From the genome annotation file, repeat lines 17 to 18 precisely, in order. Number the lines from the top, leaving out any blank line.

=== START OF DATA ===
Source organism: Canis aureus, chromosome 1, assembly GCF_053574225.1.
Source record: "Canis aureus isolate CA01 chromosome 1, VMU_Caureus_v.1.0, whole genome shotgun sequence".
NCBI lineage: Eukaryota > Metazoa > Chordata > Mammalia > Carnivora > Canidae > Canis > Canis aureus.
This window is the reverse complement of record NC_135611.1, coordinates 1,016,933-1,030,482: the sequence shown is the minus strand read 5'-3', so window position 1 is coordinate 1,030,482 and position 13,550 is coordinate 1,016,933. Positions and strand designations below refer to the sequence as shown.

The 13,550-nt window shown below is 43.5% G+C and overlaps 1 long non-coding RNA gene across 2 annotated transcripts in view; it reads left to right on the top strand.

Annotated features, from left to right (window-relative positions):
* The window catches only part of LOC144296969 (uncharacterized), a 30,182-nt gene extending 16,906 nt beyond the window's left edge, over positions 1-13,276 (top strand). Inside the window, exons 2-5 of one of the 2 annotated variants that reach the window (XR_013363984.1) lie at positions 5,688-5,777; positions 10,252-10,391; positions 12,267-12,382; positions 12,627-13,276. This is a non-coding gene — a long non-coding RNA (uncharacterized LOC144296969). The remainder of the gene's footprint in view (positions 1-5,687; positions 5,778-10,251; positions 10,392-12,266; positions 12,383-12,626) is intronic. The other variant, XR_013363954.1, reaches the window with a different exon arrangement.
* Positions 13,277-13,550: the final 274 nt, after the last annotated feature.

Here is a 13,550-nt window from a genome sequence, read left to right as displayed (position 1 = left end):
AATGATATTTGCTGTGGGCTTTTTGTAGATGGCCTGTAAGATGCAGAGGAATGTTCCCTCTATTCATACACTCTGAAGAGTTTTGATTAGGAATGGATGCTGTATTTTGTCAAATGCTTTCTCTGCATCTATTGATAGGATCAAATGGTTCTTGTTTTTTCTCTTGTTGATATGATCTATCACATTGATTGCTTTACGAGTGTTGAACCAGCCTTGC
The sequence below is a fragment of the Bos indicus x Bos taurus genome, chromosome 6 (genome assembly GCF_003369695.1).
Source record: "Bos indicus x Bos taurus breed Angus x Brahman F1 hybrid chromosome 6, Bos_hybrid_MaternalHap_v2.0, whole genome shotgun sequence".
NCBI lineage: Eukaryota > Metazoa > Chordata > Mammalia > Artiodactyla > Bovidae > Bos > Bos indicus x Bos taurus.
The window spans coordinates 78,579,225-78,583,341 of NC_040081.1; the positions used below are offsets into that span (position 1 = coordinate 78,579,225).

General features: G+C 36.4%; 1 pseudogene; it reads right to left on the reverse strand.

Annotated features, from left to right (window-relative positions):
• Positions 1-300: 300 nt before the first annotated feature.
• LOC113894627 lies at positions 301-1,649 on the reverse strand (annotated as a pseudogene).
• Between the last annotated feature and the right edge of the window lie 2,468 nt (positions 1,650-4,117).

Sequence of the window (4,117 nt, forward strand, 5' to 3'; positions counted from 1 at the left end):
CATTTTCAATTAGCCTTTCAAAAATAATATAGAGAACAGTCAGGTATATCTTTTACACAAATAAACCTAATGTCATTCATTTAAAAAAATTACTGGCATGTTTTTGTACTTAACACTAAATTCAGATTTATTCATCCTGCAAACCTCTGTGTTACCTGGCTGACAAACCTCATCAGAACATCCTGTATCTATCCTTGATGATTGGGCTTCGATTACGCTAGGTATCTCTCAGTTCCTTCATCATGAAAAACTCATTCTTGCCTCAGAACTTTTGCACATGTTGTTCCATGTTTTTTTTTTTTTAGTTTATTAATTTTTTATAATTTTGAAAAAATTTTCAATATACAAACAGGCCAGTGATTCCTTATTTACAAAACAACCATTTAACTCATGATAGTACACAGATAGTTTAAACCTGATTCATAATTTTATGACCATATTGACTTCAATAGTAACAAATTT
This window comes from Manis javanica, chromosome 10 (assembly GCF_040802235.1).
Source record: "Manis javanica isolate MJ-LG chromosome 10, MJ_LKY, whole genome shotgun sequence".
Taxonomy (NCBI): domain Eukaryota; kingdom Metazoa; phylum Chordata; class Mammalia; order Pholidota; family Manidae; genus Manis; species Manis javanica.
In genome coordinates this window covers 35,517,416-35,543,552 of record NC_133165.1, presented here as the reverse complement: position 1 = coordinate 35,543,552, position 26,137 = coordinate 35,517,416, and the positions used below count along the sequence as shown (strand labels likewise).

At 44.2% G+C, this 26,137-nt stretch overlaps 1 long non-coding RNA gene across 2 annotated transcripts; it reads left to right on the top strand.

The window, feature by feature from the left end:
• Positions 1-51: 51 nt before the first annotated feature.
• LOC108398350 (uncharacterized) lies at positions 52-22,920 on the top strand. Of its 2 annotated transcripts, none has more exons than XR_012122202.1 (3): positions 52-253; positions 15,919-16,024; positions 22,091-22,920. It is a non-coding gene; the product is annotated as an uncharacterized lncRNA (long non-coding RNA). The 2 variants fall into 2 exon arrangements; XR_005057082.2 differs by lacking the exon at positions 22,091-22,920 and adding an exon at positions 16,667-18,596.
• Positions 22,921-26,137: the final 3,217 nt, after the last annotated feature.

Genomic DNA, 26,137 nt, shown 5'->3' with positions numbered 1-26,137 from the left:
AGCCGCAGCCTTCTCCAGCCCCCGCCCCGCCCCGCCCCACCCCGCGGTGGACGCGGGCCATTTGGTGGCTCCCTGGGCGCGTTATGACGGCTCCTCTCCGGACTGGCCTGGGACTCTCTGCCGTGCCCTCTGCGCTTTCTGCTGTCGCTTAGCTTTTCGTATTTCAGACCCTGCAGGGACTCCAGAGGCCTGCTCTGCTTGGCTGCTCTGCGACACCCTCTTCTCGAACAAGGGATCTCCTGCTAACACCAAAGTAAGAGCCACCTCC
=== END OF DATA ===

• Positions 1-300: 300 nt before the first annotated feature.
• LOC113894627 lies at positions 301-1,649 on the reverse strand (annotated as a pseudogene).